In Smt. Selvi v. State of Karnataka[3] case the court also commented on the derivative usage of such evidence and what basically constitute to be incriminatory. Derivative use means discovery of independent evidence based on information revealed to the police by the accused during investigation or through collection of non-testimonial evidence which establishes a link within all gathered evidence. In that sense all the materials which have potential to incriminate the accused or establish a link within the evidence collected would constitute incriminatory. The court held that this protection should be read as an integral part of personal liberty. Furthermore principle against confessions made against volition of an individual under duress is embodied in section 24 to section 27 of  Indian evidence act 1872. Article 20 (3) read along with article 21[4] and sections of evidence act give us clear answer that such tests can’t be held to be constitutionally valid.[5]

    The principle behind the provision of article 20 (3) of the constitution is to ensure credibility and voluntariness of the statements admitted as evidence.[6] Right to self incrimination prohibits divulgence of personal information pertaining to the controversy and the results obtained by such tests are by extracting thoughts accused mind which from has potential to incriminate the accused.

    But in R. M. Malkani vs State Of Maharashtra[7] the question before the judiciary was whether the individual could be held liable on the basis of incriminating materials in a recorded call conversation that the individual had with the other individual. In the above case the conversation was recorded without the knowledge of the accused and charges were framed on the basis of that recorded conversation which had incriminatory portions. Though the court said this method was wrong and termed it to be “mechanically eve- dropping device”[8] but still held the illegally obtained evidence acceptable. The court held that incriminatory statements recorded over telephonic conversation without the knowledge of the accused would be held admissible as evidence. The court reasoned that it was a mechanical process and there was no element of physical duress or coercion involved, hence the statement not hit by article 20(3).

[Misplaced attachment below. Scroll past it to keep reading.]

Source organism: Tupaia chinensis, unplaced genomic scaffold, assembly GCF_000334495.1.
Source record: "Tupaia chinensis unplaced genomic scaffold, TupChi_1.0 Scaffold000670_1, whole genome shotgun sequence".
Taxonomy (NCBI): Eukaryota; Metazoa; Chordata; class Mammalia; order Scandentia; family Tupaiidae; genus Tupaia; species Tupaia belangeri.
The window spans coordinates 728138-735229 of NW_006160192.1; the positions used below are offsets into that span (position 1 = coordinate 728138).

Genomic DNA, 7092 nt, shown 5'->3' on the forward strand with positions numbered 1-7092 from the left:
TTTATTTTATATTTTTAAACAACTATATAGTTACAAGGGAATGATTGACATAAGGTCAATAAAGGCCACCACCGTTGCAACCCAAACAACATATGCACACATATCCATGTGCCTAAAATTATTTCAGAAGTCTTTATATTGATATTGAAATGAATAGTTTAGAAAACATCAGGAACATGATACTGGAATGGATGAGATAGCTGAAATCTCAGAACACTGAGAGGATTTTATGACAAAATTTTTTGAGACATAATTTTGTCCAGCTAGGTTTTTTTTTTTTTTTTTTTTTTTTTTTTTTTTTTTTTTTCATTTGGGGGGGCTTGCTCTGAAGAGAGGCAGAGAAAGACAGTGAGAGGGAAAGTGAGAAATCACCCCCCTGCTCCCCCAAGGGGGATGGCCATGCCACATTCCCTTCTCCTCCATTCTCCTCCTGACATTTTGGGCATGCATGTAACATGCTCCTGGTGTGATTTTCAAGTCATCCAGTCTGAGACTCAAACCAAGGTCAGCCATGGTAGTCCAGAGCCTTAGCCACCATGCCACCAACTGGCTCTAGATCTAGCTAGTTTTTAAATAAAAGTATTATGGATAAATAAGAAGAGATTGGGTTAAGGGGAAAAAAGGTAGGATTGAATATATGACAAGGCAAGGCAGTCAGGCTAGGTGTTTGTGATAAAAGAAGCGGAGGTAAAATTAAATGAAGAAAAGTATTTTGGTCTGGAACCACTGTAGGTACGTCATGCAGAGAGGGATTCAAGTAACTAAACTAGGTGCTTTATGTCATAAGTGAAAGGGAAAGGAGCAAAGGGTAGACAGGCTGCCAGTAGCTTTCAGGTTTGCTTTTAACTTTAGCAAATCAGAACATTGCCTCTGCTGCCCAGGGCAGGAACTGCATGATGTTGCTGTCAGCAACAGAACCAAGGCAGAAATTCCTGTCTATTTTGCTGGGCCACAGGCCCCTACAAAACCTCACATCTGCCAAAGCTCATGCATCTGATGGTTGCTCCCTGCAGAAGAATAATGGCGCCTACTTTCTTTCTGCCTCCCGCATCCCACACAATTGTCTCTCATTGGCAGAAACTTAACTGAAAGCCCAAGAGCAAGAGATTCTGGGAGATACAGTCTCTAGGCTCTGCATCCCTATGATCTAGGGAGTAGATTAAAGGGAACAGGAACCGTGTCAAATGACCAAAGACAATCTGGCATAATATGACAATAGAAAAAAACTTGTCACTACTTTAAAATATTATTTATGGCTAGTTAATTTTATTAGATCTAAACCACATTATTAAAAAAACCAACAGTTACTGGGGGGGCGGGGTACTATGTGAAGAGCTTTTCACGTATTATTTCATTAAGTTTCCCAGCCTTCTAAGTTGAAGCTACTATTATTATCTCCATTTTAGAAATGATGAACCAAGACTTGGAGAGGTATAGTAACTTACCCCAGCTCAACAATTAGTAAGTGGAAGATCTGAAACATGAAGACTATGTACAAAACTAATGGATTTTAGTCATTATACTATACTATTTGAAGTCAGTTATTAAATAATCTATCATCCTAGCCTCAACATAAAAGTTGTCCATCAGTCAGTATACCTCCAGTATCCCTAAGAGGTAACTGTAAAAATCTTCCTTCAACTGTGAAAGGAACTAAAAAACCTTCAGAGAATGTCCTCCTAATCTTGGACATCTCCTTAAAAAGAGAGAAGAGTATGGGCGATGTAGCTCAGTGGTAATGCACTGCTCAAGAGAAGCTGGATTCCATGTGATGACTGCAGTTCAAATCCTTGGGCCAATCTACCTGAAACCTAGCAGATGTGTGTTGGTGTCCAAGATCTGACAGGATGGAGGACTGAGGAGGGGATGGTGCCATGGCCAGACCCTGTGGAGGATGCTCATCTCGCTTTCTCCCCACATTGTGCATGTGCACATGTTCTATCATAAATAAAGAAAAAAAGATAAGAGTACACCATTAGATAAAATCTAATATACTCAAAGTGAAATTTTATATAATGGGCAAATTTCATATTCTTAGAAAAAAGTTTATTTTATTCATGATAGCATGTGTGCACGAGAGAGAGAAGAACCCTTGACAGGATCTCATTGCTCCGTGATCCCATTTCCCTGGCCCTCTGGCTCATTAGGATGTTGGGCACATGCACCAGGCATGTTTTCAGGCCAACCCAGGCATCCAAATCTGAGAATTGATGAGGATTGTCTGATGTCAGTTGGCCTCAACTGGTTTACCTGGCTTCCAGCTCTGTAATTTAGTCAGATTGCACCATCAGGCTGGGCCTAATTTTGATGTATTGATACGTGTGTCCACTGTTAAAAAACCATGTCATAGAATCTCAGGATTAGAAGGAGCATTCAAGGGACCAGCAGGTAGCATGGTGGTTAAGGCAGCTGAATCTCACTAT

Such cases reveal how courts are more concerned with conviction rather than procedural fairness. The questions which the court should have asked were whether the accused would have made the same statement if he would have known that call was being recorded. Procedures envisaged in section 27 of Indian evidence act, illegally obtained evidence, article 22 (1) has been reduced to exercise to base convictions. Court is not saying that procedural fairness is important or they will accept evidence gathered in a certain way, they are more concerned to get to the bottom of the matter. While this would be an easy way out for cops but would certainly put individual rights in danger.  Therefore the questions of collection of blood sample, semen sample, obtaining password are not as much of a self-incriminating question rather than privacy questions. The procedure enshrined within the constitution is not a driving factor for courts, hence adjudication in the context of article 20 (3) is more within the framework of practicability and not in the framework of constitutional principles.